Protest updates
Three protests are set to take place across Center City this afternoon, with the first group marching from the Philadelphia Museum of Art to City Hall at 2 p.m. with demands for Mayor Jim Kenney, the Philadelphia Inquirer reported. The second group, led by the Workers’ World Party, will gather at Love Park at 3 p.m. and march down JFK Boulevard, the Philadelphia Inquirer reported. The third group demonstration will involve a group of school administrators silently marching at 3:30 p.m. beginning at the Commonwealth Association of School Administrators’ offices, the Philadelphia Inquirer reported

Members of the National Guard were stationed in front of City Hall and the Municipal Services Building this morning despite Kenney saying yesterday morning that he would like for the soldiers to leave Philadelhpia, the Philadelphia Inquirer reported. West Chester University announced last night that it is housing the troops for a week, the Philadelphia Inquirer reported

The mural of former Mayor Frank Rizzo at Montrose and S. 9th Streets will be repainted as a new mural, the Philadelphia Inquirer reported.


FRIDAY JUNE 5: Day Seven of Protests

Philadelphia County’s stay-at-home order lifted today as it joined nine other counties in entering the “yellow” phase of Gov. Tom Wolf’s COVID-19 reopening plan, according to a press release on June 4

The Philadelphia Department of Public Health recommended that Philadelphians should avoid gatherings of any size during this phase despite state guidelines permitting meetings of less than 25 people, according to the release. 

Under the “yellow” phase guidelines, non-essential businesses are permitted to resume some in-person services. For example, restaurants are allowed to offer outdoor dining after June 12 and playgrounds will reopen for youth summer camps, according to the release. Weddings, celebrations, religious services and funerals with less than 25 attendees will be permitted (but not recommended) if the attendees practice social distancing, are provided with masks and wear those masks at all times except while eating or drinking. 

However, indoor recreation, health and wellness facilities, personal care services and entertainment services must remain closed. 

As protests over the death of George Floyd resumed for the seventh day in Center City, it remains unclear how these massive gatherings may affect the spread of COVID-19 in Philadelphia. Philadelphia officials recommend that anyone who attended a protest get tested for COVID-19 after seven days, WHYY reported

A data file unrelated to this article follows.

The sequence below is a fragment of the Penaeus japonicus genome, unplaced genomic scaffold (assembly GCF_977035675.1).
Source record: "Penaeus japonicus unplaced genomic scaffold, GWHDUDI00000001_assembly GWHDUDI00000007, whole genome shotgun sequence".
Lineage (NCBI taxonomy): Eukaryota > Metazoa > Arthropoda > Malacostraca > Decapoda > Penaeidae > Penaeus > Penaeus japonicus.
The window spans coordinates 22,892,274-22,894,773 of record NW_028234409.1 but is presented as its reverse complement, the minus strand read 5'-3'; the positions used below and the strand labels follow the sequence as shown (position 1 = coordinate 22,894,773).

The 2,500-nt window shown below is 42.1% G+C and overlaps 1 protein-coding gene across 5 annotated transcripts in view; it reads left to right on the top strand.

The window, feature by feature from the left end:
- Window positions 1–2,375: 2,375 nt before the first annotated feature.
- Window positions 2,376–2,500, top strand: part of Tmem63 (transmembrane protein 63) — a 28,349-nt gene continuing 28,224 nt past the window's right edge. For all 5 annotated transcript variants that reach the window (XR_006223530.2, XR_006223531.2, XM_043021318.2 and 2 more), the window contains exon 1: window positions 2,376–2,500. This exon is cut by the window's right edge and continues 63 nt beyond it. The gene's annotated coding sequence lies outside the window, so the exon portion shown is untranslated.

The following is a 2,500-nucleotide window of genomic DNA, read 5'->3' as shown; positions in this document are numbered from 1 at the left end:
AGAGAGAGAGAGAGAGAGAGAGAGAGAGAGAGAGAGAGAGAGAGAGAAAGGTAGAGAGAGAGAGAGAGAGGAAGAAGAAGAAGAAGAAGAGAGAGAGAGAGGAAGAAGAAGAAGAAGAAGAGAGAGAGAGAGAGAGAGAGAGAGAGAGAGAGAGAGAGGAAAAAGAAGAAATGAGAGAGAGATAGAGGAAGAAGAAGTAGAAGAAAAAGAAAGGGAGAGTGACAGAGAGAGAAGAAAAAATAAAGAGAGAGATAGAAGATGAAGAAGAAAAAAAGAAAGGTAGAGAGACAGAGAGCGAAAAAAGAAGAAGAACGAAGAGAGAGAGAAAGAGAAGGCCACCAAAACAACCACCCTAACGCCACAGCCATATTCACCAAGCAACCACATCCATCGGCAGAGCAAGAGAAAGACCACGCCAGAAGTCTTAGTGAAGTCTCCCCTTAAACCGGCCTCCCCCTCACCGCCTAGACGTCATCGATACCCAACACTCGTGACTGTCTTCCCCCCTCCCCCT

Curfew update
The City of Philadelphia issued a mandatory citywide curfew from 8 p.m. tonight through 6 a.m. Saturday, the city tweeted this afternoon

Only people with “essential duties” are permitted outside during the curfew, such as if they work at an essential business or if they are seeking medical help or police assistance, according to the tweet. 

The City of Philadelphia issued the curfew after Philadelphians resumed protesting against police brutality for the seventh consecutive day throughout the city. 

City updates
Philadelphia City Council members unveiled the “New Normal Budget Act” today, which calls for the city to spend $25 million to address racial inequalities in housing, food security, policing and other issues, the Philadelphia Inquirer reported

There are no details as of now about how this money would be spent. Based on how the amendment is currently written, the money will be added to the City Council’s current budget, who will then direct the money to specific city agencies at a later date, the Philadelphia Inquirer reported.  

Mayor Jim Kenney announced that Philadelphia is creating a “large and diverse steering committee” to promote reconciliation between his administration and city residents, WHYY reported. The committee will include local leaders of civic and faith groups, community groups, young people and the LGBTQ community, WHYY reported

Protest updates
After being arrested at Monday’s protests, a Temple University student was released from custody on Wednesday when a video showed he was beaten by police officers, the Philadelphia Inquirer reported

Evan Gorski, a Temple engineering major, was arrested on allegations that he had pushed a police officer off a bicycle, causing the officer to break his hand, the Philadelphia Inquirer reported. However, a video from the event appeared to show that Gorski attempted to separate a police officer and a protester but backed away when another officer raised his baton. The officer with the baton then struck Gorski on or near the head while a second officer used his knee to pin Gorski’s face to the street, the Philadelphia Inquirer reported

The Philadelphia Inquirer reported that wide range of protests are scheduled for today, including: